Newborn screening (NBS) is a genetic test performed just after birth to identify certain treatable diseases. Early diagnosis through NBS leads to timely treatment, which is essential to prevent severe disability and sometimes even death.1–3< SMA is a rare genetic disease that results in the rapid and irreversible loss of motor neurons, affecting muscle functions involved in sitting, crawling, swallowing and even breathing, therefore early diagnosis and hence treatment is critical.3,4 For patients with SMA, time is of the essence

Early intervention in SMA is vital to limit irreversible damage3,5–7

Research demonstrates the importance of early treatment and management of SMA, before irreversible damage can take place.3,6,8,9 Once motor neurons are lost, the body does not generate new ones. The aim with early intervention is to save the greatest possible number of motor neurons to prevent serious, life-threating manifestations of the disease and achieve optimal patient outcomes.3,10,11 If left untreated, in its most severe form, more than 90% of untreated patients with SMA Type 1 will not survive or will need permanent ventilatory support by 2 years of age.12 Ultimately, early treatment offers the best chance for patients and their families

Learn more about why early diagnosis of SMA is essential5,6

Diagnosing SMA with NBS

Because SMA is a rare disease, many clinicians may not initially recognize the early signs of SMA, which often leads to a delay in diagnosis and treatment. Sometimes, there is a lack of understanding about the signs to look out for which is another contributing factor3,13–16

The signs and symptoms for SMA vary between 0-6 months and 6-18 months, but often include hypotonia, areflexia, respiratory symptoms, difficulty swallowing and other delayed motor milestones17–20

For more information on how to identify the early warning signs of SMA, check out the ‘Signs of SMA’ page

NBS offers hope for the SMA community, with the ability to test for disease, using a heel prick test, with high specificity and sensitivity within 2–4 days after birth, regardless of whether a baby shows signs or symptoms of SMA.3,8,10,21 NBS for SMA enables intervention and management strategies to be implemented sooner, limiting disease progression and increasing the potential benefits of SMA therapies3,5,7

In the absence of SMA screening, as part of NBS programmes, the mean age for babies with SMA Type 1 to receive a diagnosis is 189 days.14 With a NBS test, SMA can be diagnosed in 9–23 days, meaning babies could receive therapeutic intervention 166 days earlier than without22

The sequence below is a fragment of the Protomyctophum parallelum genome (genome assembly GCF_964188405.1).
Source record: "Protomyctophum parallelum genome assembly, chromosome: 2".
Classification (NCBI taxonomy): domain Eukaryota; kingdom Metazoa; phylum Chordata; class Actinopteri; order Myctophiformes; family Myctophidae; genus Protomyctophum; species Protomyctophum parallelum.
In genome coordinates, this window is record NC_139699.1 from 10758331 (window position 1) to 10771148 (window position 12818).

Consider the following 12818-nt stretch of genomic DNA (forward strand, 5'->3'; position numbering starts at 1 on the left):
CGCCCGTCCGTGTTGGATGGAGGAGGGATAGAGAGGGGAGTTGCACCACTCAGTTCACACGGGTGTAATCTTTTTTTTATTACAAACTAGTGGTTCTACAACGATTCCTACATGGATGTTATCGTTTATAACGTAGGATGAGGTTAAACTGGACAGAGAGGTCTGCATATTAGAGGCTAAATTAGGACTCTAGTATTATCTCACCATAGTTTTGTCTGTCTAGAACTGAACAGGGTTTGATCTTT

“There is convincing evidence that early initiation of treatment — ideally in the presymptomatic stage of the disease — is associated with markedly better outcomes as compared to later start of treatment. Spinal muscular atrophy is therefore a good candidate for inclusion in newborn screening programmes. In newly diagnosed patients any delay of treatment should be avoided.”8
- 2020 consensus statement from 13 experts in paediatric neurology

Current situation in Europe:

As of yet, the European Union cooperation on NBS for SMA is a developing area. However, there are a number of NBS pilots planned or under ethical review.23 There is an urgency for countries to put NBS plan in place that comply with the gold standard to enable early access to vital treatments for SMA

  • Thirteen countries have SMA NBS programmes or pilots in place across Europe23
  • A number of health authorities are considering the inclusion of SMA in their NBS programmes.11,24,25 This can be a lengthy process prior to implementation24,26
  • Multiple countries, including Germany, Belgium, Norway and the Netherlands now screen all newborns in that country for SMA23

In contrast 48 of 50 states in the USA screen for SMA as of July 2022, which means 98% of newborns are screened for the disease27

The future of NBS testing for SMA in Europe:

The European Alliance for NBS for SMA is calling for the introduction of NBS programme for SMA across all European countries no later than 202510

The current implementation of national NBS panels , will hopefully help to urge health authorities across Europe move towards change.11,25,27 Enabling the ~500 babies born with SMA every year in Europe,29,30 to receive earlier intervention and care, giving them and their families the best chance of positive outcomes3,5–7

Find out more about The European Alliance for NBS for SMA